Are You Also Ruining Your Presentations by Making These Body Language Mistakes?
Want to get your message across effectively, but does it seem like a tough nut to crack? The key is to make sure that the tone of your voice and body language don’t distract from the main message. Utilizing hand movements and facial expressions effectively can empower you to present your ideas constructively and project confidence. Though it might seem overwhelming to have so many things to worry about during your presentation, in reality, with just a couple of changes and consistent practice, your body language can do wonders for you.
Here are fatal body language mistakes that can derail a presentation and should be avoided while expressing yourself:
1. Movement of the Hands — One of the most common mistakes that presenters often commit is using inappropriate hand movements. Touching your face or neck, putting your hands in the pocket, hiding your hands, or fidgeting with the objects can indicate nervousness and signal the audience about your lack of belief in the message that you are delivering. Meek gestures and lack of confidence will give your audience the sense that you are unsure or disinterested in the presentation.
Useful Tip: It is advisable to focus on delivering the message and use calculated hand movements by keeping the arms in front so that the viewers remain attentive and open to the ideas you are discussing.
2. Poor Eye Contact — Not making eye contact with the audience can be a massive sign of unprofessionalism or insecurity. Lost facial expressions or constantly looking at your feet, watch, or the screen will make you appear vulnerable or deceptive at worst, as if you are trying to hide something.
Useful Tip: So, to come across as self-assured and confident, make eye contact with your viewers while making a point. Even if you choose to make it short, it will have an enormous impact on your ability to engage and persuade.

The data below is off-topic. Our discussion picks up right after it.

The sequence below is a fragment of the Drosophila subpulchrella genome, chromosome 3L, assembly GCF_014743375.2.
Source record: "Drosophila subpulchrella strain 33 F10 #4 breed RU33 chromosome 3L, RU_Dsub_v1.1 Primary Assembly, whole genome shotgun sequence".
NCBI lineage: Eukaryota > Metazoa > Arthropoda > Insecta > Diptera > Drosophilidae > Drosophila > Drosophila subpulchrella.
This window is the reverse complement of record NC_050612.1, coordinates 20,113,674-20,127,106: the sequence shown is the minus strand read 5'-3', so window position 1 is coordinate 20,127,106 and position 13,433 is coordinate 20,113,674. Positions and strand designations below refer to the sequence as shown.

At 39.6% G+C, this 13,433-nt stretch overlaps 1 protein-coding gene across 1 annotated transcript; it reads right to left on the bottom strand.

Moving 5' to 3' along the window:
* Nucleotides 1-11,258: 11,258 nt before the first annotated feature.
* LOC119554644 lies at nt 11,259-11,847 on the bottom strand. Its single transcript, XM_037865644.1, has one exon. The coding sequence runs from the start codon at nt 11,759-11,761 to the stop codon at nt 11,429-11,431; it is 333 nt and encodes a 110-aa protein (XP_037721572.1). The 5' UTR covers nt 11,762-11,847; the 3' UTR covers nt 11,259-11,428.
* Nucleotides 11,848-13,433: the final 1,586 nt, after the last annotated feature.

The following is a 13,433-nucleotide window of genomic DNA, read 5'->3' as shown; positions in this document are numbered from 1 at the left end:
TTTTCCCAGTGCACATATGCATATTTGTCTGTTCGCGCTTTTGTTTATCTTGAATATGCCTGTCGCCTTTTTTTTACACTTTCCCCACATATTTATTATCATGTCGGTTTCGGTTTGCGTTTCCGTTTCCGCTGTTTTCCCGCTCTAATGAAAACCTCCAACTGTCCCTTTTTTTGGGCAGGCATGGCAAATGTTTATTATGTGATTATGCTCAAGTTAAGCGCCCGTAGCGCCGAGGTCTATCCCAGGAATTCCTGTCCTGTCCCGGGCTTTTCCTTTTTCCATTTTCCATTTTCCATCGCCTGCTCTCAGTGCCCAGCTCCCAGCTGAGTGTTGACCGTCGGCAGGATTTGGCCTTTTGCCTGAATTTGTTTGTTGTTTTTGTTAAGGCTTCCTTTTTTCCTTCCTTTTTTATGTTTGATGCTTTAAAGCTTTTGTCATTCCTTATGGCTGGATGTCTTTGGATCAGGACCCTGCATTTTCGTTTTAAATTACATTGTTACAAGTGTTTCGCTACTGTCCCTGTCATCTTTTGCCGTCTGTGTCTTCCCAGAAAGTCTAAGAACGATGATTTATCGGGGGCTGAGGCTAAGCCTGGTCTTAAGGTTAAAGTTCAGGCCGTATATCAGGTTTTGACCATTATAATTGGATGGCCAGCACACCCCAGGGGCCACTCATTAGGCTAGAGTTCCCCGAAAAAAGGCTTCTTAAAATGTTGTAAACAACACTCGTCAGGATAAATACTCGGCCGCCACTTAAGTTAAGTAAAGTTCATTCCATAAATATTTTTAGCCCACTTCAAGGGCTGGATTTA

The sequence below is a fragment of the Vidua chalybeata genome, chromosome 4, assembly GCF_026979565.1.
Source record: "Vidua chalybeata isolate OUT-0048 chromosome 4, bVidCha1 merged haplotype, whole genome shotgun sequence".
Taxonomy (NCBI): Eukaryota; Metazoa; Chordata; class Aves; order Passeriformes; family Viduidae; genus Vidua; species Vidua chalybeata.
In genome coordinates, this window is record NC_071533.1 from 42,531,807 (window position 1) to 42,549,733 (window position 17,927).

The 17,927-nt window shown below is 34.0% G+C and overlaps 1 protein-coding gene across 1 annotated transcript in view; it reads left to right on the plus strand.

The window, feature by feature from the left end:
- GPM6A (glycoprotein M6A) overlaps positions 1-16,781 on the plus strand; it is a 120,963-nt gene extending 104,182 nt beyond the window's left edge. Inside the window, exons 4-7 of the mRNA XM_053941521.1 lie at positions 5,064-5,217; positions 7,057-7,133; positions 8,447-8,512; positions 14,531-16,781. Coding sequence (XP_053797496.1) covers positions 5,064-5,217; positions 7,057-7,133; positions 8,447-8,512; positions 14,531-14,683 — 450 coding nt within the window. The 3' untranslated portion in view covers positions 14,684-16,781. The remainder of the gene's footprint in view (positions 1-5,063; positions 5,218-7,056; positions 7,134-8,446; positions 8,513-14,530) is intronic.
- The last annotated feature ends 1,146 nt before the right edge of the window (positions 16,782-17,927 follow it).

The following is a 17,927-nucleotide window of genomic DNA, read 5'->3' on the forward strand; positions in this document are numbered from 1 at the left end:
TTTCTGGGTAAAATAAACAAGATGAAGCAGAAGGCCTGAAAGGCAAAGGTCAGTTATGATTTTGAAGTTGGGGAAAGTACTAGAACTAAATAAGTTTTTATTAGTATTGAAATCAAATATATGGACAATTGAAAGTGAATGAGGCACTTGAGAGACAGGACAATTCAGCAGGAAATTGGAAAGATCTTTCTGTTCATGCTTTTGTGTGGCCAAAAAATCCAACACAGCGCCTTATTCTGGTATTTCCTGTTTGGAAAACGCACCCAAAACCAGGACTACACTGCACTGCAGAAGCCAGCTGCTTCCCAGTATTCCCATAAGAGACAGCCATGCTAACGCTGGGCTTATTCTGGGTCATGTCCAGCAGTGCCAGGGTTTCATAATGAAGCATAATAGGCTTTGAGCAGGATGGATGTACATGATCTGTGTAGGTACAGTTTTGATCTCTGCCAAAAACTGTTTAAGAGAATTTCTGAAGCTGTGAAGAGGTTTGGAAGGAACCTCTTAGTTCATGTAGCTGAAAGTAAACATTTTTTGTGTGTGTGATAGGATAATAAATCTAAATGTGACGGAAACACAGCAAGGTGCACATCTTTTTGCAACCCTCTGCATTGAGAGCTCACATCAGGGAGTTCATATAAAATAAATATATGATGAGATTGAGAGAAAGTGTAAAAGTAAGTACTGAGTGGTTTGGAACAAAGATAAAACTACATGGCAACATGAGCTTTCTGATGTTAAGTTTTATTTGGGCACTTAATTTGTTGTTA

3. Bad Posture — One of the most critical attributes of positive body language while delivering a presentation is good body posture. Rounded shoulders or your neck limping reveal a lot about your self-esteem and confidence. Bad posture will communicate nervousness and uncertainty, which should be avoided at all costs.
Useful Tip: Standing firm, throwing your shoulders back, holding your head up high, and aiming for a neutral position can be evocative of strength and stability to the onlookers.
4. Crossed Arms — Crossing your arms while presenting gives an impression to the audience that there is something that you don’t know and is defensive about. Always consider refraining from crossing your arms or even legs as that will signal unfriendliness and resistance.
Useful Tip: To make your gesture welcoming and engaging, keep your arms open and answer with a smile to sound convincing and confident.
5. Lack of Mobility — Lack of movement or standing in the same spot throughout the presentation can communicate the lack of security or even timidness. To boost confidence, it is necessary to assume a power pose and take up as much territory as possible. Likewise, jiggling your legs while standing will signal your restlessness and discomfort, so practice your movements beforehand.
Useful Tip: Moving around during a presentation will help you invite attention and keep your mind more alert.
6. Forgetting to Smile — Unless you are delivering a piece of sad news, a flat face without a smile can be easily perceived as a lack of passion and interest. Your face says it all, and replacing the anxious look over your face with a friendly expression can make you feel good about the presentation.
Useful Tip: Don’t fake or force a smile because the audience may perceive you as hypocritical or untrustworthy. Instead, a genuine smile would indicate that you are at ease and happy to be there.
7. Speaking Too Fast or Too Slow (or Low) — Speaking too fast or too slow or low can be pretty disastrous for a presentation. In your desire or nervousness to get it wrapped up as soon as possible, you often end up talking too fast, making it impossible for the audience to comprehend your words. Another mistake that the presenters often make is not paying attention to the pitch of their voice, which sometimes is too low that the people can’t hear them and eventually lose interest.
Useful Tip: Voice is one of the most powerful tools for a persuasive and engaging presentation, so practice managing the speed of your speech while practicing the presentation.
The Bottom Line
Body language often has so much to say than we sometimes imagine or comprehend. Take these body language tips on board for your next presentation, and you can keep your viewers hooked right till the credits roll!
Do share your opinion with us in the “Comment” section and let us know which body language blunders can be fatal for a presentation. And if you like the blog post, do share it on your social media handles.